What Comes of a Dead Christ
1 Corinthians 15:12-19
Now if Christ be preached that he rose from the dead, how say some among you that there is no resurrection of the dead?…

We do not prove that an event has happened by showing the advantages of believing that it has. Paul here deals with the results that would follow from the denial of a Resurrection to show, not that it has taken place, but that the belief of it is fundamental to Christianity. With the resurrection of Christ —

I. THE WHOLE GOSPEL STANDS OR FALLS. It is emptied of its contents. There is nothing in it. A dead Christ makes a hollow gospel; a living Christ makes a full one. If the Resurrection goes —

1. The supernatural goes; if the Resurrection remains, the door is opened for the miraculous. We hear that all miracle is impossible. The historical fact of the resurrection of Jesus Christ shatters all such contention. That fact is the key of the position. Like some great fortress standing at the mouth of the pass, as long as it holds out, the storm of war is rolled back; if it yields, all is surrendered.

2. All the peculiarity of Christ's nature goes with it. His life is full of claims to a unique position. Is He in the grave still? If so, there is no use in mincing the matter, Jesus Christ's talk about Himself was false. But if He has risen, then He is "declared to be the Son of God by the resurrection from the dead."

3. The special character and efficacy of His death goes. If He lies in the tomb, then it is idle to talk of sacrifice for sin; but if He has come forth from the grave, then we have the great Divine attestation to the acceptableness of His expiation. So, if all these things go, what is left is not Christianity: yet a great many think all is left — viz., the beauty of Christ's words, the loveliness of His character, His position as our Pattern. Yet, says Paul, if that is all I have to preach, I have nothing but an empty shell to preach.

II. THE CHARACTER OF THE WITNESSES STANDS OR FALLS. The apostle puts his finger upon the real state of the case when he says, "This is the question: Are we liars or are we not?" He points out, too, the palpable improbability, when he says that, if so, they are "false witnesses of God" — men believing themselves to be servants of the God of truth, and thinking to advance His kingdom by telling a monstrous falsehood. But the vulgar old theory has been long abandoned, and now the men that least accept the apostles' theory are those who abound in compliment to their moral elevation, to the purity and beauty of their religious character. But Paul would have said to them, "I do not want your compliments; my business is to tell a plain story. Do you believe me, or do you not?" They talk about illusions. Strange illusions that sprung up in a soil that had nothing in it to prepare for them! There was no expectation which might have become parent of the belief. Illusions shared by five hundred people at once! We are shut up to the alternative, either Christ is risen or these noble lives of self-sacrifice and lofty morality are the spawn of a lie.

III. THE FAITH OF THE CHRISTIAN STANDS OR FALLS. Twice the apostle says, according to A.V., "Your faith is vain." But the two words are not the same. The first means "empty." The second (ver. 17) means "having no effect." A dead Christ makes —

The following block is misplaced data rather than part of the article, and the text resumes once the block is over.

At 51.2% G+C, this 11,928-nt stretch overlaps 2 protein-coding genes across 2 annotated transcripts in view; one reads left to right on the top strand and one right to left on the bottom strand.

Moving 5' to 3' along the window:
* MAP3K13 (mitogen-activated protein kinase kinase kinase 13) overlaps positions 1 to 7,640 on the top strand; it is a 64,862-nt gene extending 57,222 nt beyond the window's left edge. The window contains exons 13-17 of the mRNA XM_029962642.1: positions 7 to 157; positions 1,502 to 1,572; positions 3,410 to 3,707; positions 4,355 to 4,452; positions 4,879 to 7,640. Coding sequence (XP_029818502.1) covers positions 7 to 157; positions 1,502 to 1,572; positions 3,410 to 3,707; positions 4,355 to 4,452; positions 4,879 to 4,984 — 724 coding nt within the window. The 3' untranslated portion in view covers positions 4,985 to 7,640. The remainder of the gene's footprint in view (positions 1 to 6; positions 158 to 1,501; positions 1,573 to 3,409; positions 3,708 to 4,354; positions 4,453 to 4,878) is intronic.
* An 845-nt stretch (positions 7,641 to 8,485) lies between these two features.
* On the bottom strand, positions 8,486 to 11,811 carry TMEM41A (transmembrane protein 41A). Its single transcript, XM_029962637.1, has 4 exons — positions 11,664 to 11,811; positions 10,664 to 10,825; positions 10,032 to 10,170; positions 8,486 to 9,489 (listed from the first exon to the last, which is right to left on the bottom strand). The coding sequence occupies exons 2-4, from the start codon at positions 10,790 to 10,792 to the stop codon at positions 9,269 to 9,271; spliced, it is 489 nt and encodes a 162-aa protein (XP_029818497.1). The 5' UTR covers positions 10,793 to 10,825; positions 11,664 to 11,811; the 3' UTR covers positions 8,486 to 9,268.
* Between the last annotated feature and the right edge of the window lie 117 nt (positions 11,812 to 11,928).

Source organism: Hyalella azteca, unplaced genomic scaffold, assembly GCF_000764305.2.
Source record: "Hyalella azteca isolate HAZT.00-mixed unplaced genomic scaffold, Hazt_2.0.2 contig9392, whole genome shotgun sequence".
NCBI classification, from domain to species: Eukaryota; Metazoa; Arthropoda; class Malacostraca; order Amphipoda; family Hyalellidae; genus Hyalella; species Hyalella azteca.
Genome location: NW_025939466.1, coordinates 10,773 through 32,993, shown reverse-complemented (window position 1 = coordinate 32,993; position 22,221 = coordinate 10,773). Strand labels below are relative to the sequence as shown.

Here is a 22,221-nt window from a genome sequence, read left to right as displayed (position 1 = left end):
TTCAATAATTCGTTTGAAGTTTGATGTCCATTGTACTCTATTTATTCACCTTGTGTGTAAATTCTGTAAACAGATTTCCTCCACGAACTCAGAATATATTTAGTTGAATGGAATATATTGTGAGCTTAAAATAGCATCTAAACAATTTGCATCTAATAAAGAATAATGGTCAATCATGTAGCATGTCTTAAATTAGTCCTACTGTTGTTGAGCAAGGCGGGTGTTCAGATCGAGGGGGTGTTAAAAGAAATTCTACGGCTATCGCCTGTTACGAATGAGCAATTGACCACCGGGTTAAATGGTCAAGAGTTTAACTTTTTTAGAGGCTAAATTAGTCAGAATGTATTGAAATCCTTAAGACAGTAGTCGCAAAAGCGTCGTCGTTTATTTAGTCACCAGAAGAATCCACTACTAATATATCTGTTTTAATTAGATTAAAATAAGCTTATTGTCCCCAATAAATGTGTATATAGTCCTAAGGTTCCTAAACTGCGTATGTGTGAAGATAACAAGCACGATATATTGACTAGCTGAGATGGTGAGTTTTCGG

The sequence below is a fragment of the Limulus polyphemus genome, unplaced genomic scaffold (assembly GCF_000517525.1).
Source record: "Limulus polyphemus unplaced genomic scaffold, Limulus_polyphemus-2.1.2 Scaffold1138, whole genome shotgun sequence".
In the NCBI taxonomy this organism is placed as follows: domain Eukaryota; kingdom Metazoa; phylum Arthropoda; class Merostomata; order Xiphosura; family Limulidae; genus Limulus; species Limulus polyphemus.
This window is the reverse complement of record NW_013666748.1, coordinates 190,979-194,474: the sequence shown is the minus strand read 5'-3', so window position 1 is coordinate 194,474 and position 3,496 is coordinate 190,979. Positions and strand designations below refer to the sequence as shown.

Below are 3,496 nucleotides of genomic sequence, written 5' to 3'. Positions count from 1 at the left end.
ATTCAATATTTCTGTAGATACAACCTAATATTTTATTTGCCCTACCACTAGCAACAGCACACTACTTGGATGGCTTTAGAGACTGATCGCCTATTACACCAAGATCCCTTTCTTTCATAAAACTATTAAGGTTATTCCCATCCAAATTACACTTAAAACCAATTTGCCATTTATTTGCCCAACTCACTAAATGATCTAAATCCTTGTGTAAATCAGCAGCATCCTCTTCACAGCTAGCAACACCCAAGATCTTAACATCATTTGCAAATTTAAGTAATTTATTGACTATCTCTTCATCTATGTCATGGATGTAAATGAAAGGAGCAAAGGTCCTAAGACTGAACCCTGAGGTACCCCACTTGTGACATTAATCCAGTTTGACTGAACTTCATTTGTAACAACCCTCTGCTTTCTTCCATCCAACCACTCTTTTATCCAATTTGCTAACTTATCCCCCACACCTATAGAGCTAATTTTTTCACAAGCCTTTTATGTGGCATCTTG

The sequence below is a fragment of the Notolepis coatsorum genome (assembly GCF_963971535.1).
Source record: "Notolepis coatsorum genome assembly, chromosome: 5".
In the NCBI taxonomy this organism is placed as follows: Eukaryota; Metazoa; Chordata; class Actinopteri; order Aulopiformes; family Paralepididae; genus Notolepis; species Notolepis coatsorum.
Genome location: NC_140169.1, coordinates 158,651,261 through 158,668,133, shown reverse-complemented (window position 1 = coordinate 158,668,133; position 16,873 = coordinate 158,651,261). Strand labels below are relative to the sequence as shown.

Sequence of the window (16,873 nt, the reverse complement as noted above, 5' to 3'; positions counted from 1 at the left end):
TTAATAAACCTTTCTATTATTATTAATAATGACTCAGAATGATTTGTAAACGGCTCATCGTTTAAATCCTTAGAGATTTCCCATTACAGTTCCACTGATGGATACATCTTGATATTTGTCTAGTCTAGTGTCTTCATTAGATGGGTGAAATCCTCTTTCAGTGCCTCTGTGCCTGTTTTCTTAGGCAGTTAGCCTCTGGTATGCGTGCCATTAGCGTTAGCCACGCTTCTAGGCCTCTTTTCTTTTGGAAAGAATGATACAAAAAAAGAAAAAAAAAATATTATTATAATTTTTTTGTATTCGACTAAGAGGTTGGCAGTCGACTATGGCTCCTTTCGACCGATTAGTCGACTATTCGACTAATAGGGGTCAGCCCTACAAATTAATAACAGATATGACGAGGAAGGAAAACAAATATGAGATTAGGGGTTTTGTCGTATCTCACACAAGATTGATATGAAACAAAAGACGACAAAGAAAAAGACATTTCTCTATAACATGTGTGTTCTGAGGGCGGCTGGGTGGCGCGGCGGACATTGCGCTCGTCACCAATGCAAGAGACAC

1. An empty faith. There is nothing for faith to lay hold of. It is like a drowning man grasping a rope's end swinging over the side of the ship which is loose at the other end and gives; or like some poor creature falling down the face of a precipice, and clutching at a tuft of grass, which comes away in his hand. A dead Christ is no object for faith. Faith is empty of contents unless it grasps the risen Lord; and if it lays hold of Him, it is solid and full.

2. A powerless faith. A religion which does not bring conscious deliverance from sin, both as guilt and as tendency, is not worth calling a religion. Unless for the Resurrection, we have no ground of belief in the expiation and sacrifice of the Cross; and unless we have a faith in a Christ that lives to help and quicken and purify us, we shall never really be delivered from the dominion of our sins, nor live a life of purity and of righteousness.


1. Means dead Christians (ver. 18). The one thing that makes immortality certain is the fact of Christ's resurrection. A living Head means living members; a dead Head means members dead.

2. Makes deluded Christians (ver. 19). People say, "What a low notion that is! Would it not be better to be a Christian than not if there were no future life? Did not the Stoic philosophers, who said, "Virtue is its own reward," reach a higher level than this apostle? I do not think so. Notice, he does not say they are most to be pitied, because of any sorrows or trouble that they have had here, but because the nobler the hope the more tragic its disappointment. And of all the tragedies of life there would be none so great as this, that Christian men cherishing such aspirations should all the while have been clutching a phantom, grasping mists. If we, journeying across the desert, are only cheated by mirage when we think we see the shining battlements of the eternal city, which are nothing but hot air dancing in empty space, surely none are more to be pitied than we. On the other hand, a living Christ turns these hopes into certainties, and makes us, not the most pitiable, but the most blessed of the sons of men.

(A. Maclaren, D.D.)

Parallel Verses
KJV: Now if Christ be preached that he rose from the dead, how say some among you that there is no resurrection of the dead?

WEB: Now if Christ is preached, that he has been raised from the dead, how do some among you say that there is no resurrection of the dead?

The Certainty of the Resurrection of Christ
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